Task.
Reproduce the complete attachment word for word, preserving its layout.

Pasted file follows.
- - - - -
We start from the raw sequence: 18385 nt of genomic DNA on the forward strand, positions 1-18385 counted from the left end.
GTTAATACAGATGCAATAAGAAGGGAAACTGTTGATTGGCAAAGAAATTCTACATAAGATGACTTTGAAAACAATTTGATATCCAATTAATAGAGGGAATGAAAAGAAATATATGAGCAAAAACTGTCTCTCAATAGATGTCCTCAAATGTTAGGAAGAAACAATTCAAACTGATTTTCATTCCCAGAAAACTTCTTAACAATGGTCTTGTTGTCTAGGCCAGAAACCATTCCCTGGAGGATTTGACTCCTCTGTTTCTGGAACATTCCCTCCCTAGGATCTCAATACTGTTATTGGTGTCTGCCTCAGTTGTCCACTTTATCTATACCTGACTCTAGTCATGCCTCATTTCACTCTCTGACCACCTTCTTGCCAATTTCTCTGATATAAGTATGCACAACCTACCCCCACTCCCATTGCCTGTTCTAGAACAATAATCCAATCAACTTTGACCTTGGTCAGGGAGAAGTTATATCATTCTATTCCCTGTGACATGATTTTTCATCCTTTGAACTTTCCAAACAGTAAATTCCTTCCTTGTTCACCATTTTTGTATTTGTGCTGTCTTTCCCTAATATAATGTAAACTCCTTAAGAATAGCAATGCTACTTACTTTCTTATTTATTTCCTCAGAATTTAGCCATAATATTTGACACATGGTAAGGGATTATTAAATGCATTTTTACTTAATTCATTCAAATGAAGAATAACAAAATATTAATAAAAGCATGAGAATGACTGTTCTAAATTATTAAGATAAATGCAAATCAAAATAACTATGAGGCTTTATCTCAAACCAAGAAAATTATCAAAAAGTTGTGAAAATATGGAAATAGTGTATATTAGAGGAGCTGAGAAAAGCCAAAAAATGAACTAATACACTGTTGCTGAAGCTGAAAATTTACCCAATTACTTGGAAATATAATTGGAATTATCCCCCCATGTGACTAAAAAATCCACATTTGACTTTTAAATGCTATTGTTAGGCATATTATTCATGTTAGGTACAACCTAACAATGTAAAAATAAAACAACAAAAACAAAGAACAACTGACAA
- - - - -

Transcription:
We start from the raw sequence: 18385 nt of genomic DNA on the forward strand, positions 1-18385 counted from the left end.
GTTAATACAGATGCAATAAGAAGGGAAACTGTTGATTGGCAAAGAAATTCTACATAAGATGACTTTGAAAACAATTTGATATCCAATTAATAGAGGGAATGAAAAGAAATATATGAGCAAAAACTGTCTCTCAATAGATGTCCTCAAATGTTAGGAAGAAACAATTCAAACTGATTTTCATTCCCAGAAAACTTCTTAACAATGGTCTTGTTGTCTAGGCCAGAAACCATTCCCTGGAGGATTTGACTCCTCTGTTTCTGGAACATTCCCTCCCTAGGATCTCAATACTGTTATTGGTGTCTGCCTCAGTTGTCCACTTTATCTATACCTGACTCTAGTCATGCCTCATTTCACTCTCTGACCACCTTCTTGCCAATTTCTCTGATATAAGTATGCACAACCTACCCCCACTCCCATTGCCTGTTCTAGAACAATAATCCAATCAACTTTGACCTTGGTCAGGGAGAAGTTATATCATTCTATTCCCTGTGACATGATTTTTCATCCTTTGAACTTTCCAAACAGTAAATTCCTTCCTTGTTCACCATTTTTGTATTTGTGCTGTCTTTCCCTAATATAATGTAAACTCCTTAAGAATAGCAATGCTACTTACTTTCTTATTTATTTCCTCAGAATTTAGCCATAATATTTGACACATGGTAAGGGATTATTAAATGCATTTTTACTTAATTCATTCAAATGAAGAATAACAAAATATTAATAAAAGCATGAGAATGACTGTTCTAAATTATTAAGATAAATGCAAATCAAAATAACTATGAGGCTTTATCTCAAACCAAGAAAATTATCAAAAAGTTGTGAAAATATGGAAATAGTGTATATTAGAGGAGCTGAGAAAAGCCAAAAAATGAACTAATACACTGTTGCTGAAGCTGAAAATTTACCCAATTACTTGGAAATATAATTGGAATTATCCCCCCATGTGACTAAAAAATCCACATTTGACTTTTAAATGCTATTGTTAGGCATATTATTCATGTTAGGTACAACCTAACAATGTAAAAATAAAACAACAAAAACAAAGAACAACTGACAA